Government was forced to act. Earlier in the year, President Cyril Ramaphosa established the National Logistics Crisis Committee (NLCC) together with Business for South Africa to address key bottlenecks and inefficiencies at Transnet. This was a great idea on paper, but business quickly discovered that Derby and her team resented having outsiders poking around in their affairs and obstructing plans to turn the enterprise around.

Then Public Enterprises Minister Pravin Gordhan took a meat cleaver to the board.

In came Minerals Council vice-president Andile Sangqu as chair of Transnet in July 2023, giving a voice to the company’s largest customer, the mining sector – accounting for roughly 80% of Transnet Freight Rail’s business and 50% of overall revenue. The board was loaded with engineers, industry representatives and labour, people who knew how to run an enterprise of this complexity. 

Out went Derby and Mzimela, replaced by Michelle Phillips as acting group CEO and Russell Baatjies as acting CEO for freight rail.

Several former Transnet executives who left the organisation over the years have been lured back, including former programme director Marc Descoins.

Havenga says several other former top executives have been roped into the Transnet recovery plan, many of them with salaries paid by Business South Africa.

Encouraging signs of progress

Writing in Moneyweb last week, Juanita Maree, CEO of the SA Association of Freight Forwarders – which sounded the alarm on Transnet a year ago – noted the encouraging signs of progress since business got involved in the NLCC. The turnaround at Durban Container Terminal Pier 2, with a recovery plan crafted and implemented by the crisis committee, will remove the vessel backlog by the end of this month.

“Cabinet’s approval and activation of the Freight Logistics Roadmap also opens the way for reviving a properly resourced, inter-modal, world-class logistics network for South Africa and the region,” says Maree.

Transnet seems to be embracing the collaboration with business:

“The partnership with industry is resulting in a decline in the number of cable theft incidents on the corridor, although some sporadic incidents still occur,” it says in a statement issued last week.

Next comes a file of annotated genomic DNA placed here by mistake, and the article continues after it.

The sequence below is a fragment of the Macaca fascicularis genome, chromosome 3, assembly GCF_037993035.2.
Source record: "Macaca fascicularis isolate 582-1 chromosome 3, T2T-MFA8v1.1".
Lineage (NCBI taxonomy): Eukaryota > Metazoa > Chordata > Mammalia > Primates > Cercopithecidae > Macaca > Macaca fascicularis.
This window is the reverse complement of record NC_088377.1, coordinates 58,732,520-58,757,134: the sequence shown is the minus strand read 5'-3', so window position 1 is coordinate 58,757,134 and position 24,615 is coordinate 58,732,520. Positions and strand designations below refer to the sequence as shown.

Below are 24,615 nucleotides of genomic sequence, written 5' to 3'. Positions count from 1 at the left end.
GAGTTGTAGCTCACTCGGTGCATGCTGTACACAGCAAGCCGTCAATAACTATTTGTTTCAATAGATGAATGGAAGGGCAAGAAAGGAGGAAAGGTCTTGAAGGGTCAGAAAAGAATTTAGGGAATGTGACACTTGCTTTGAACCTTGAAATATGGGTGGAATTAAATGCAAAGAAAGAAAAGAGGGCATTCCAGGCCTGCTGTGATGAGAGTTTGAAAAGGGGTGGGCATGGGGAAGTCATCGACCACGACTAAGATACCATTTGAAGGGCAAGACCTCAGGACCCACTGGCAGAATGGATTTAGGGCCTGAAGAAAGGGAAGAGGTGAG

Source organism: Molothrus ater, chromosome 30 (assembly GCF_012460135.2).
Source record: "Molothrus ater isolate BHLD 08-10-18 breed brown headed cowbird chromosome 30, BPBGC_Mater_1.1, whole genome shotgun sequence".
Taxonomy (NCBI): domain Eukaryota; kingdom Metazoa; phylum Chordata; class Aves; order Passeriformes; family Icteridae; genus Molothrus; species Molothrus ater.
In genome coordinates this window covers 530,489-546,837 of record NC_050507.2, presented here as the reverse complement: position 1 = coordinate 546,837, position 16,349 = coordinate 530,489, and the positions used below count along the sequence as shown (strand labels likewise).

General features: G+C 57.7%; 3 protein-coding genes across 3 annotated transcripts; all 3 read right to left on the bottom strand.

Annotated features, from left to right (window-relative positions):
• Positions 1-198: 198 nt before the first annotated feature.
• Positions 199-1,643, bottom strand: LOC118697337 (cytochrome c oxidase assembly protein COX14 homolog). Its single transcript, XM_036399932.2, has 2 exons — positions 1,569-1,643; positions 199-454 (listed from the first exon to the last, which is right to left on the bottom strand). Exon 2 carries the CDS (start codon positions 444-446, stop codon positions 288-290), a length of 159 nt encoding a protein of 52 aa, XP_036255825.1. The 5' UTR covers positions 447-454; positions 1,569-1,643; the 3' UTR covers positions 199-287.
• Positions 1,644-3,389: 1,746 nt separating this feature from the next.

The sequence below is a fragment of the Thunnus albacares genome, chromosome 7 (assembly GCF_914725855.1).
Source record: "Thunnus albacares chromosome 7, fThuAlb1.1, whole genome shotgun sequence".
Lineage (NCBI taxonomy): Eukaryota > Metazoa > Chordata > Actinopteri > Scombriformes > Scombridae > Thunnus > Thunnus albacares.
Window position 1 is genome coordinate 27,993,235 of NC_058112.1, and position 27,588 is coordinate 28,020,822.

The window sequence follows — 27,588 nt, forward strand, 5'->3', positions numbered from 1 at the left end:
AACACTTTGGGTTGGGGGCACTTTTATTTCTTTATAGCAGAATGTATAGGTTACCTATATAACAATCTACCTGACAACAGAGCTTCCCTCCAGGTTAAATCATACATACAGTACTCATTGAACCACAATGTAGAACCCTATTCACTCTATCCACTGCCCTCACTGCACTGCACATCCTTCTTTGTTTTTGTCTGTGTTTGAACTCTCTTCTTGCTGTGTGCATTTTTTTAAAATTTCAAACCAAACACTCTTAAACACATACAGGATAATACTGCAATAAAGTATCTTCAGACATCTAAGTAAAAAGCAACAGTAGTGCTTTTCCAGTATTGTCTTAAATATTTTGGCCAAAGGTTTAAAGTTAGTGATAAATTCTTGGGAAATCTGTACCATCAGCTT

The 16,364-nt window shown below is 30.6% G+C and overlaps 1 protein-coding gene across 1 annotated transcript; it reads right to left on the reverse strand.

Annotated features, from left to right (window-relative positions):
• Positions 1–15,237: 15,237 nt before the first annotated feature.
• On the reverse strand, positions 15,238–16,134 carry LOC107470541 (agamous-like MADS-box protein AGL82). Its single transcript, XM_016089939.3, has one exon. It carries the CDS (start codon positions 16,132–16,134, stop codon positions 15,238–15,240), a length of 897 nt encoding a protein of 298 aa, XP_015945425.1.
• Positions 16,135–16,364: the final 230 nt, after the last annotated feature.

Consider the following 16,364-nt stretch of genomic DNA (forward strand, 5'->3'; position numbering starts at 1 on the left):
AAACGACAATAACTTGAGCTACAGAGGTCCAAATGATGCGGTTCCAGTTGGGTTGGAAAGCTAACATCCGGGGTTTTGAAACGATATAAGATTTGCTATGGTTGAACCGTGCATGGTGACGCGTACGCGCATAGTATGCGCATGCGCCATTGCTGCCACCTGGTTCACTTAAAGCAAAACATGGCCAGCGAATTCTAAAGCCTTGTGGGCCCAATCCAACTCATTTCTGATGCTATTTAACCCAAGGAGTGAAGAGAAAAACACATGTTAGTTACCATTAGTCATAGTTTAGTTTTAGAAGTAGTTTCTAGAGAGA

“Transnet continues to intensify deployment of security measures to reduce cable theft and infrastructure vandalism.”

The new management team led by Phillips and Baatjies has changed the culture and mood at Transnet, adds Havenga.

“The improvements we have seen in the last few months have all been achieved without massive investment in locomotives and wagons. These improvements are the result of operating smarter. Transnet has a rail network of about 21 000km, but virtually all of its rail revenue comes from just 1 500km of that network. That’s where we need to focus the attention.

“If we can improve turnaround times on the Sishen-Saldanha Bay railway line so we get trains turned around in 80 hours instead of 100 hours, that means we can run an extra train a day using the same rolling stock we have. And this can be done.”

The 861km Sishen-Saldanha line between the Northern Cape and the port of Saldanha Bay in the Western Cape handles most of the country’s iron ore exports, and its efficiency has had a direct impact on the revenue and profits of Kumba Iron Ore and other iron ore exporters.

Trains as long as 10km are not easy to slow down, and switches allowing trains in the other direction to pass are old and need upgrades. Miners using the line and Transnet have managed to improve efficiencies on the line through better scheduling and maintenance. 

Perhaps Transnet has finally turned the corner and demonstrated what can be done when cadres are replaced by industry specialists.